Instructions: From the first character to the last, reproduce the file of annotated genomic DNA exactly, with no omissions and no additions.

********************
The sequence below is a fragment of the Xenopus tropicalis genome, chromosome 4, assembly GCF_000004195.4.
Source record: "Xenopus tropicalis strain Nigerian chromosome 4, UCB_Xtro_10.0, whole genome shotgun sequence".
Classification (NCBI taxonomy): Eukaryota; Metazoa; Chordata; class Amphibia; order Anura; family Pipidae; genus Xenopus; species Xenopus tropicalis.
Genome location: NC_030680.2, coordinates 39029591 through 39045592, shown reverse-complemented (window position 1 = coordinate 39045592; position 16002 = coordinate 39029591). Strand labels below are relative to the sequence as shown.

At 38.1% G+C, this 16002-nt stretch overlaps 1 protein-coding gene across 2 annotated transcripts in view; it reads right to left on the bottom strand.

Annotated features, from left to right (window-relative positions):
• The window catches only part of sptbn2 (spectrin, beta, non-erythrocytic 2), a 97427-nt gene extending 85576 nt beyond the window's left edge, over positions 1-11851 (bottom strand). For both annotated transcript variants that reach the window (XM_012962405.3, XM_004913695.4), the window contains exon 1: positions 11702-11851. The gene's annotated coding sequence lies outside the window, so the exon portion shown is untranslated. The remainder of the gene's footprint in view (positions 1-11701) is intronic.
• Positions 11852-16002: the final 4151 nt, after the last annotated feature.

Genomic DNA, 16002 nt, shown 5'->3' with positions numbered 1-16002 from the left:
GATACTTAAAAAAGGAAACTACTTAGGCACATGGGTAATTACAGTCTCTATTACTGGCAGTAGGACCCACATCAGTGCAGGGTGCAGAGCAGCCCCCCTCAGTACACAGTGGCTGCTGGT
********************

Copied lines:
The sequence below is a fragment of the Xenopus tropicalis genome, chromosome 4, assembly GCF_000004195.4.
Source record: "Xenopus tropicalis strain Nigerian chromosome 4, UCB_Xtro_10.0, whole genome shotgun sequence".
Classification (NCBI taxonomy): Eukaryota; Metazoa; Chordata; class Amphibia; order Anura; family Pipidae; genus Xenopus; species Xenopus tropicalis.
Genome location: NC_030680.2, coordinates 39029591 through 39045592, shown reverse-complemented (window position 1 = coordinate 39045592; position 16002 = coordinate 39029591). Strand labels below are relative to the sequence as shown.

At 38.1% G+C, this 16002-nt stretch overlaps 1 protein-coding gene across 2 annotated transcripts in view; it reads right to left on the bottom strand.

Annotated features, from left to right (window-relative positions):
• The window catches only part of sptbn2 (spectrin, beta, non-erythrocytic 2), a 97427-nt gene extending 85576 nt beyond the window's left edge, over positions 1-11851 (bottom strand). For both annotated transcript variants that reach the window (XM_012962405.3, XM_004913695.4), the window contains exon 1: positions 11702-11851. The gene's annotated coding sequence lies outside the window, so the exon portion shown is untranslated. The remainder of the gene's footprint in view (positions 1-11701) is intronic.
• Positions 11852-16002: the final 4151 nt, after the last annotated feature.

Genomic DNA, 16002 nt, shown 5'->3' with positions numbered 1-16002 from the left:
GATACTTAAAAAAGGAAACTACTTAGGCACATGGGTAATTACAGTCTCTATTACTGGCAGTAGGACCCACATCAGTGCAGGGTGCAGAGCAGCCCCCCTCAGTACACAGTGGCTGCTGGT